The Koret Shelter Medicine Program (KSMP) is an education and research unit within the School of Veterinary Medicine at the University of California, Davis. The program supports the health and welfare of animals by applying the principles of shelter medicine to community animal management through shelters. Shelter Medicine defines a broad specialty that includes medicine, management, behavior, and the epidemiological study of community dynamics related to companion animal management. 

Is this position speaking to you? Do you live in California or would you be open to the possibility? We’d love to hear from you!

The deadline to apply for this position was October 20. 

Note: Davis is a great town, but you don’t have to move here as long as you reside in California. Please feel free to email sheltermedicine@ucdavis.edu if you have any questions.

California Budget Includes Money to Help Homeless Animals

UC Davis Koret Shelter Medicine Program to Administer Grants and Outreach

California Gov. Gavin Newsom has signed budget legislation that includes $45 million in one-time support for a statewide Animal Shelter Assistance Program. The program will be administered by the Koret Shelter Medicine Program, at the University of California, Davis, Center for Companion Animal Health. The increase will be used to fund grants and outreach for the state’s animal shelters over a period of five years.

Dr. Delany examines a kitten at YCAS in 2016

The funding increase reflects the governor’s commitment to providing resources that can help communities realize the state’s long-held policy that “no adoptable or treatable animal should be euthanized.”

Newsom tapped the Koret Shelter Medicine Program to set up a grant process, create and distribute educational materials and perform in-person consultations to help achieve the goals of the policy. He cited the program’s reputation for leadership in the field of shelter medicine and long history of working with California shelters.

“This represents a promise fulfilled for animal shelters and communities, especially those that historically have been under-resourced. As the first academic shelter medicine program in the world, the Koret Shelter Medicine Program is well-positioned to provide the expertise required to earn the greatest return on this investment,” said Michael Kent, director of the Center for Companion Animal Health.

A $5 million allotment for a two-year pilot project was funded in April. The $45 million augmentation restores the funding and longer timeline of the governor’s original proposal of $50 million over five years that was made in January of 2020.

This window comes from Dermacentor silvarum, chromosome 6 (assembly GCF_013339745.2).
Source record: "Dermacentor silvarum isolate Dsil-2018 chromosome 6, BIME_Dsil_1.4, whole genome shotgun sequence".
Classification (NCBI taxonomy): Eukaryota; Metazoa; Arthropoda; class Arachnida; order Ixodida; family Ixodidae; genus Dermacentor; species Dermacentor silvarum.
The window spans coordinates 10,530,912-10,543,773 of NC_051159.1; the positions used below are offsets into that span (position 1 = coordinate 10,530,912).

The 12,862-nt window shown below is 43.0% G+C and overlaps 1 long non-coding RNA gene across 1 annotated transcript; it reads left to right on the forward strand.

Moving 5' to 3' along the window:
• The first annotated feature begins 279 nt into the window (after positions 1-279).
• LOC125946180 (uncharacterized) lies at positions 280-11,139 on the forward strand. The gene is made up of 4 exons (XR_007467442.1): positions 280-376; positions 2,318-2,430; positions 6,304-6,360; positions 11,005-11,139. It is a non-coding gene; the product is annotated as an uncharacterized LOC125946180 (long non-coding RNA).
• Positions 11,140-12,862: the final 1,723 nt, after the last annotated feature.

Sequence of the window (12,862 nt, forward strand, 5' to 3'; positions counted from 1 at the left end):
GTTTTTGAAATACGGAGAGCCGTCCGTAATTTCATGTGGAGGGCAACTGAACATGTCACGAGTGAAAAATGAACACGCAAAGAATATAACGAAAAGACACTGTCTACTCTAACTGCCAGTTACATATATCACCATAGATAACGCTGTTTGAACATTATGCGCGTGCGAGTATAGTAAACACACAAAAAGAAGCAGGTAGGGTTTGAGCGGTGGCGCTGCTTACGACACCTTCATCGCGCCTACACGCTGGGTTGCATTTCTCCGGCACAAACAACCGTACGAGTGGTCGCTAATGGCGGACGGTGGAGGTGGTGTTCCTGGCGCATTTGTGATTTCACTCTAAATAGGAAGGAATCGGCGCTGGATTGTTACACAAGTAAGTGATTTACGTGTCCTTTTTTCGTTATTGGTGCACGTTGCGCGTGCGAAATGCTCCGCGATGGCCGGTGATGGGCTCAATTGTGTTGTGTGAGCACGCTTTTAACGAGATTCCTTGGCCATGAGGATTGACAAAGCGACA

“We’re honored to be chosen to administer this pioneering program. This truly is a generational investment that has the potential to change the landscape for vulnerable animals and their families in California,” said Kate Hurley, founder and director of the Koret Shelter Medicine Program.

“The additional $45 million allocation not only shows agencies throughout the state just like mine that our sacrifice and dedication is recognized, but also provides crucial fiscal support for programs essential to helping our communities rebuild from this devastating time,” said Cassie Heffington, animal services manager at Tulare County Animal Services.

You can read more about the Animal Shelter Assistance Act. For a history of the governor’s original proposal, see Governor Newsom Proposes $50M Investment to Help California’s Homeless Animals and the California for All Dogs and Cats page at Sheltermedicine.com.

To be kept up-to-date about developments, please sign up for the California for All Dogs and Cats mailing list.

Shelter Medicine Programs Endorse NACA Recommendations

Download the joint statement (PDF)

University of Wisconsin-Madison Shelter Medicine Program, University of California-Davis Koret Shelter Medicine Program, University of Florida Maddie’s Shelter Medicine Program, Dr. Jeanette O’Quin of The Ohio State University, and the Association of Shelter Veterinarians wholeheartedly support and recommend animal control agencies and animal shelters follow the recommendations found in the recently released statements from the National Animal Care & Control Association (NACA) during the COVID-19 pandemic. COVID-19 carries the possibility of creating a significant animal welfare crisis in shelters experiencing reduced capacity for care due to staffing shortages, the need for social distancing, and reduced outcome opportunities via adoption, foster or rescue.

In an effort to mitigate the short and long-term effects of this pandemic, we encourage animal control agencies and shelters to implement the NACA recommendations beginning immediately.

NACA’s statements incorporate the following key recommendations:

  • Animal control agencies should take active measures to eliminate non-essential shelter intake.